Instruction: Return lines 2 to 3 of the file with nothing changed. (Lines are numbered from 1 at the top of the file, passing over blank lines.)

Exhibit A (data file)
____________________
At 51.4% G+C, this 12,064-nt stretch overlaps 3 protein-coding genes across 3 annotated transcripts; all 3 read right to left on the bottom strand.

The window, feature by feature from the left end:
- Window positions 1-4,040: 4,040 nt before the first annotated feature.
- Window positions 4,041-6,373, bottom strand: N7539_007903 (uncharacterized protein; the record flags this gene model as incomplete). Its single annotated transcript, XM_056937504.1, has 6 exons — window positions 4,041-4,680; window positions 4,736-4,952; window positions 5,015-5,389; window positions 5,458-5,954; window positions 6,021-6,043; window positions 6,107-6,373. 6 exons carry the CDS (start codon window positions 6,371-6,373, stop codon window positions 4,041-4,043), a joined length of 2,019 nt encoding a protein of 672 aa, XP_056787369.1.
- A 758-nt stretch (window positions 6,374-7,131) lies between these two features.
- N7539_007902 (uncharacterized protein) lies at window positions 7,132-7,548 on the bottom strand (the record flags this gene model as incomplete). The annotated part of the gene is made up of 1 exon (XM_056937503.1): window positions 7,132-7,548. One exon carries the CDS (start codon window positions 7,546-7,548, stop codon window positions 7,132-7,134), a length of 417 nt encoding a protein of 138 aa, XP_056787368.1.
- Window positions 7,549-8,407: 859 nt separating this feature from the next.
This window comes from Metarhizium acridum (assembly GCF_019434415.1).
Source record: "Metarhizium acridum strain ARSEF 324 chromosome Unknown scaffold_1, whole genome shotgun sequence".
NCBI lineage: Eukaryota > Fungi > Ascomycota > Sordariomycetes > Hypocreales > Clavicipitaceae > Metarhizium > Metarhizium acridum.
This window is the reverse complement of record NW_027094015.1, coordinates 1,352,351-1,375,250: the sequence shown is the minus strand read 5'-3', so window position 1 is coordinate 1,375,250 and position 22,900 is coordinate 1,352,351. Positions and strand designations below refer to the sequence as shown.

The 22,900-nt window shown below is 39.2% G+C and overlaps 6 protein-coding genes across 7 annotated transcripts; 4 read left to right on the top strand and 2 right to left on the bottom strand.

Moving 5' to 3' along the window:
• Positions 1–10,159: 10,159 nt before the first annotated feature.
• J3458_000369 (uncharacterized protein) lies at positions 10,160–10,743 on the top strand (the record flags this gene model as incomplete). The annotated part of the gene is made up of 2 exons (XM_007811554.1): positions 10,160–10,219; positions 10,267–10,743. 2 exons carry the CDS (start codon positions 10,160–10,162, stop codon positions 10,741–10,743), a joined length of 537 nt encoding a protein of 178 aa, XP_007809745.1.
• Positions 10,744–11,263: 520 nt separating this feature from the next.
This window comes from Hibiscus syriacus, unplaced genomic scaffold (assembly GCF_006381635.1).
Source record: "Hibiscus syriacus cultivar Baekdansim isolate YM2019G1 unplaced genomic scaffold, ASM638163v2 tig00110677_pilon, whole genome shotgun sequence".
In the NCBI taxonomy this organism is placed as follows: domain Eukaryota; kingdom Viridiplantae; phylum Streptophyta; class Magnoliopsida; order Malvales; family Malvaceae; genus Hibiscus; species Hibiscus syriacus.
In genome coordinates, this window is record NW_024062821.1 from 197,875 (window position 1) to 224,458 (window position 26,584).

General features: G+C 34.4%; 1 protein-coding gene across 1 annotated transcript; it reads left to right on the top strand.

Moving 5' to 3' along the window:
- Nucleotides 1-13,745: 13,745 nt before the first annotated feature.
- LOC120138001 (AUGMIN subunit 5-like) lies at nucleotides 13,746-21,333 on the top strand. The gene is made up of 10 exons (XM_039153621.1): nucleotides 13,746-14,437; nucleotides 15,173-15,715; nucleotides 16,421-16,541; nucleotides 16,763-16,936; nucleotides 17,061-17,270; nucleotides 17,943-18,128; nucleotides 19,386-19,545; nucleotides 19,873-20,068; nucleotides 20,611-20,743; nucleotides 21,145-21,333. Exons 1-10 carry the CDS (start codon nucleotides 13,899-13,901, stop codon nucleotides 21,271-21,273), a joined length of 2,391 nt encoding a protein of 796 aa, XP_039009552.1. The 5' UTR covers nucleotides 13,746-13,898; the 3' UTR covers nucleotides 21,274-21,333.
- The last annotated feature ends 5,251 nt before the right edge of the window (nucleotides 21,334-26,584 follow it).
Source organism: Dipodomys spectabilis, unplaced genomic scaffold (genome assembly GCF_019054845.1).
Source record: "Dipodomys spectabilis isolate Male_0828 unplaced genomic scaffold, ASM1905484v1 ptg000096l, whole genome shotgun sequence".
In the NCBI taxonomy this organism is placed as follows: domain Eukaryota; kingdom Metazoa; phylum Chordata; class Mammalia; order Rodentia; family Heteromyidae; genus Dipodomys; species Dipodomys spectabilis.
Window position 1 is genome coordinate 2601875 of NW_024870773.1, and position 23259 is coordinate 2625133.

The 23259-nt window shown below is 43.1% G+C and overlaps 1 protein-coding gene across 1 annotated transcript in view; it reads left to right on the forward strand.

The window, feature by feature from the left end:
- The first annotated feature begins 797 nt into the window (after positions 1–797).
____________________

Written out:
The window, feature by feature from the left end:
- Window positions 1-4,040: 4,040 nt before the first annotated feature.